There are several ways to get from Paris to the Mediterranean. One can fly to Marseilles; one can drive – a good seven hours on the Autoroute, or a day and a half by the back roads; or one can take the train. Not just any train – the TGV.
Pronounced Tay-jhay-vay, this is France’s answer to the Japanese Bullet Train, and it (they) hurtle around Europe at up to 200 miles per hour. (A test train reached 357.2 mph). Not that you would know it as a passenger. At the advertised time of departure, passengers looking out the window will see the station start to move. The train pulls out so smoothly that you are not aware it is moving. Once clear of the city, it picks up speed, but the ride is so smooth that a shallow bowl of water on the table will not lose a drop. If your wine glass wobbles, that is your fault, not the trains.
Aboard France’s high-speed train, the journey from Paris to Marseille takes 3 hours and twenty minutes. This is three hours in which you can sleep, read or enjoy the gorgeous French countryside. It does not, as one might expect, pass in a blur, although there is little time to take in minor details.
Travelling north instead ofsouth, you would leave from the Gare du Nord and head for Calais where there is a slight dip in the track and darkness falls. Twenty minutes later, sunshine (if you’re lucky) returns and you are in England. The TGV network is spreading throughout France and linking up with the high-speed systems of other countries, so that it is now possible to move round Europe more quickly than flying. A contest between two journalists sent one to Charles de Gaulle airport and one to the Gare du Nord. They arrived in London’s Trafalgar Square at the same time.
Why fly when you can travel in comfort on the TGV?
Back 1000 years ago, Viking ships found refuge in the 120 square-mile bay embraced about the islands of Orkney, Graemsay, Burray, South Ronaldsay and Hoy. This shallow-bottomed bay is one of the greatest natural anchorages in the world. Why then should it be known as a naval graveyard? That is what two world wars will do.
The natural advantages of this huge, safe harbor and its location a long way from the action caused the Government of the United Kingdom to choose Scapa Flow as their main naval base during both World Wars. At the end of World War I, 74 ships of the German Fleet were kept at Scapa Flow until the Treaty of Versailles could decide their fate. After nine months of waiting – and planning – the German commander gave the order to scuttle the ships so that they would not remain in British hands.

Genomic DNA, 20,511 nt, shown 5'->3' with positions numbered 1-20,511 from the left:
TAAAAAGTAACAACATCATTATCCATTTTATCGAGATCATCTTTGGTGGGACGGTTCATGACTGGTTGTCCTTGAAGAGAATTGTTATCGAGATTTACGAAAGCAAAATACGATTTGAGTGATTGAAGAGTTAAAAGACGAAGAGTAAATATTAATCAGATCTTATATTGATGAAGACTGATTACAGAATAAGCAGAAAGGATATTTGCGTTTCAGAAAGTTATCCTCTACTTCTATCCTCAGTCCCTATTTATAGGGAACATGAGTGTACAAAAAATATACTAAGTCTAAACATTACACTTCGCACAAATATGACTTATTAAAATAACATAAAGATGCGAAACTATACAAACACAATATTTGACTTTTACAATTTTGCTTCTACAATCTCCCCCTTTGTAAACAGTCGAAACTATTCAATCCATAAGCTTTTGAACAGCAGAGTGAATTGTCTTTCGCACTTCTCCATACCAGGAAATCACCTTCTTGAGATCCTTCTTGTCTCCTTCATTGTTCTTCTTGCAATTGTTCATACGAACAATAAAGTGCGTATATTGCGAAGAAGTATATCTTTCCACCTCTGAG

The British tried desperately to save the fleet, but the Kaiser’s men had prepared so carefully that 52 ships were lost, along with nine German sailors who died trying to prevent the British saving their ships. What irony!
In World War II, Scapa Flow was once again pressed into service. However, the Navy had not prepared adequately for the danger posed by u-boats. On 14 October 1939, a U-boat torpedoed the battleship HMS Royal Oak and 833 men were lost. Days later came one of the first Luftwaffe attacks on Britain.
As a result, Italian prisoners, captured in North Africa were sent to Orkney to construct a series of causeways linking the small islands around the bay. The so-called Churchill barriers effectively kept u-boats out, and by chance, gave access to the outer islands. The Italians left a remarkable legacy in the form of a chapel, constructed out of two Nissen huts and whatever other materials they could lay their hands on, and decorated mainly by Domenico Chiocchetti, who stayed to finish the job after the others were released.
The chapel is a favorite stopping place for tourists on their way from the airport to the main town of Kirkwall, while Scapa Flow hides its hidden hulks under a blanket of blue.